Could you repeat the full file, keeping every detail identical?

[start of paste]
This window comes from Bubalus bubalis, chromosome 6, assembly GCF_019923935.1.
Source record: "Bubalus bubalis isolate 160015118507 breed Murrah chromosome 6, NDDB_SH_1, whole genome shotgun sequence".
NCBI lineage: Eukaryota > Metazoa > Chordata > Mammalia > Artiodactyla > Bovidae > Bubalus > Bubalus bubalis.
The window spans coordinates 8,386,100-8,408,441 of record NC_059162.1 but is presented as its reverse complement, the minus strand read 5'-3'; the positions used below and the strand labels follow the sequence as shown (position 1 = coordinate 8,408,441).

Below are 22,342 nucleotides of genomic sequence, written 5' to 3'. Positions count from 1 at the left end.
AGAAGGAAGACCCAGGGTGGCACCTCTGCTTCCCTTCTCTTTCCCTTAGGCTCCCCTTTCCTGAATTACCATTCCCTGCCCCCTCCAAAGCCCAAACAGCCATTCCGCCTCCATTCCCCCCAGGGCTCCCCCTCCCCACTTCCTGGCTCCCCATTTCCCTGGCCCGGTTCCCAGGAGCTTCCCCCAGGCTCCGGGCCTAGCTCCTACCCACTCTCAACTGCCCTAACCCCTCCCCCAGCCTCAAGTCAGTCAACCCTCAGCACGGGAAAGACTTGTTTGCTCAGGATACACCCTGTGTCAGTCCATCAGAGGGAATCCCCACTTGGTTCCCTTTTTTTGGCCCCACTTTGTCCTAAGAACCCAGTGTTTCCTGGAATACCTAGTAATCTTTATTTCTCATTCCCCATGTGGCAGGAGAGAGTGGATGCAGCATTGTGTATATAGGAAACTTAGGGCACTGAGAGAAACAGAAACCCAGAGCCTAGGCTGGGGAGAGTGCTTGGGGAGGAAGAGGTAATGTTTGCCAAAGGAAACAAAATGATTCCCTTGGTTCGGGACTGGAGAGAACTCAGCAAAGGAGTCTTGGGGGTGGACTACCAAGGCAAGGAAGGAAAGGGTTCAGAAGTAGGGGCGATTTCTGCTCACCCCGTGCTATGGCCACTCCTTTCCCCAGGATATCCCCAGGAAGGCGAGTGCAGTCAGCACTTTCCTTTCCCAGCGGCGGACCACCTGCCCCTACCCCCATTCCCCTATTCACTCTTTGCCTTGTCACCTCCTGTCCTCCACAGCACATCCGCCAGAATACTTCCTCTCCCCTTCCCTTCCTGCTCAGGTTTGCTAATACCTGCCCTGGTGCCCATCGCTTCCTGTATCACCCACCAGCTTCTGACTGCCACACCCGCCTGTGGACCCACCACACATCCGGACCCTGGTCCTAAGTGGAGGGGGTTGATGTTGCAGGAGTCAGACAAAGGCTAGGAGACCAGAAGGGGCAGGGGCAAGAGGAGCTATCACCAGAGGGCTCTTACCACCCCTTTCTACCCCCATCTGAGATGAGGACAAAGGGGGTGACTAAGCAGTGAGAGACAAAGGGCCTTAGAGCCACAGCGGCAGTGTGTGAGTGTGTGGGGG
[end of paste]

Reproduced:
This window comes from Bubalus bubalis, chromosome 6, assembly GCF_019923935.1.
Source record: "Bubalus bubalis isolate 160015118507 breed Murrah chromosome 6, NDDB_SH_1, whole genome shotgun sequence".
NCBI lineage: Eukaryota > Metazoa > Chordata > Mammalia > Artiodactyla > Bovidae > Bubalus > Bubalus bubalis.
The window spans coordinates 8,386,100-8,408,441 of record NC_059162.1 but is presented as its reverse complement, the minus strand read 5'-3'; the positions used below and the strand labels follow the sequence as shown (position 1 = coordinate 8,408,441).

Below are 22,342 nucleotides of genomic sequence, written 5' to 3'. Positions count from 1 at the left end.
AGAAGGAAGACCCAGGGTGGCACCTCTGCTTCCCTTCTCTTTCCCTTAGGCTCCCCTTTCCTGAATTACCATTCCCTGCCCCCTCCAAAGCCCAAACAGCCATTCCGCCTCCATTCCCCCCAGGGCTCCCCCTCCCCACTTCCTGGCTCCCCATTTCCCTGGCCCGGTTCCCAGGAGCTTCCCCCAGGCTCCGGGCCTAGCTCCTACCCACTCTCAACTGCCCTAACCCCTCCCCCAGCCTCAAGTCAGTCAACCCTCAGCACGGGAAAGACTTGTTTGCTCAGGATACACCCTGTGTCAGTCCATCAGAGGGAATCCCCACTTGGTTCCCTTTTTTTGGCCCCACTTTGTCCTAAGAACCCAGTGTTTCCTGGAATACCTAGTAATCTTTATTTCTCATTCCCCATGTGGCAGGAGAGAGTGGATGCAGCATTGTGTATATAGGAAACTTAGGGCACTGAGAGAAACAGAAACCCAGAGCCTAGGCTGGGGAGAGTGCTTGGGGAGGAAGAGGTAATGTTTGCCAAAGGAAACAAAATGATTCCCTTGGTTCGGGACTGGAGAGAACTCAGCAAAGGAGTCTTGGGGGTGGACTACCAAGGCAAGGAAGGAAAGGGTTCAGAAGTAGGGGCGATTTCTGCTCACCCCGTGCTATGGCCACTCCTTTCCCCAGGATATCCCCAGGAAGGCGAGTGCAGTCAGCACTTTCCTTTCCCAGCGGCGGACCACCTGCCCCTACCCCCATTCCCCTATTCACTCTTTGCCTTGTCACCTCCTGTCCTCCACAGCACATCCGCCAGAATACTTCCTCTCCCCTTCCCTTCCTGCTCAGGTTTGCTAATACCTGCCCTGGTGCCCATCGCTTCCTGTATCACCCACCAGCTTCTGACTGCCACACCCGCCTGTGGACCCACCACACATCCGGACCCTGGTCCTAAGTGGAGGGGGTTGATGTTGCAGGAGTCAGACAAAGGCTAGGAGACCAGAAGGGGCAGGGGCAAGAGGAGCTATCACCAGAGGGCTCTTACCACCCCTTTCTACCCCCATCTGAGATGAGGACAAAGGGGGTGACTAAGCAGTGAGAGACAAAGGGCCTTAGAGCCACAGCGGCAGTGTGTGAGTGTGTGGGGG